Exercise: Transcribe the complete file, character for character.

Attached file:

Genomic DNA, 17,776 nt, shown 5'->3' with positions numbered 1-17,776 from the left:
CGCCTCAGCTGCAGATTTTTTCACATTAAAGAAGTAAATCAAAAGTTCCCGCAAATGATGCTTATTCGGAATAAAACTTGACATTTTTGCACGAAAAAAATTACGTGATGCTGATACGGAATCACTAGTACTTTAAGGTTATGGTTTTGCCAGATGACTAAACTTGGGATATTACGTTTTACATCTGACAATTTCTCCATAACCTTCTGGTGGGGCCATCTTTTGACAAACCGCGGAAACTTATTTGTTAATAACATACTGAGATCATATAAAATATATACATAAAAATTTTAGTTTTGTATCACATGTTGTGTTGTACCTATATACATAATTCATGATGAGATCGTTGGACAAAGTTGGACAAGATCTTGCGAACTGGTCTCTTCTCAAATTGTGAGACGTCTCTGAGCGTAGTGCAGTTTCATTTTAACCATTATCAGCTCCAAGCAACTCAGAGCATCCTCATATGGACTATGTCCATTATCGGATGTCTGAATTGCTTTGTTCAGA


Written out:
Genomic DNA, 17,776 nt, shown 5'->3' with positions numbered 1-17,776 from the left:
CGCCTCAGCTGCAGATTTTTTCACATTAAAGAAGTAAATCAAAAGTTCCCGCAAATGATGCTTATTCGGAATAAAACTTGACATTTTTGCACGAAAAAAATTACGTGATGCTGATACGGAATCACTAGTACTTTAAGGTTATGGTTTTGCCAGATGACTAAACTTGGGATATTACGTTTTACATCTGACAATTTCTCCATAACCTTCTGGTGGGGCCATCTTTTGACAAACCGCGGAAACTTATTTGTTAATAACATACTGAGATCATATAAAATATATACATAAAAATTTTAGTTTTGTATCACATGTTGTGTTGTACCTATATACATAATTCATGATGAGATCGTTGGACAAAGTTGGACAAGATCTTGCGAACTGGTCTCTTCTCAAATTGTGAGACGTCTCTGAGCGTAGTGCAGTTTCATTTTAACCATTATCAGCTCCAAGCAACTCAGAGCATCCTCATATGGACTATGTCCATTATCGGATGTCTGAATTGCTTTGTTCAGA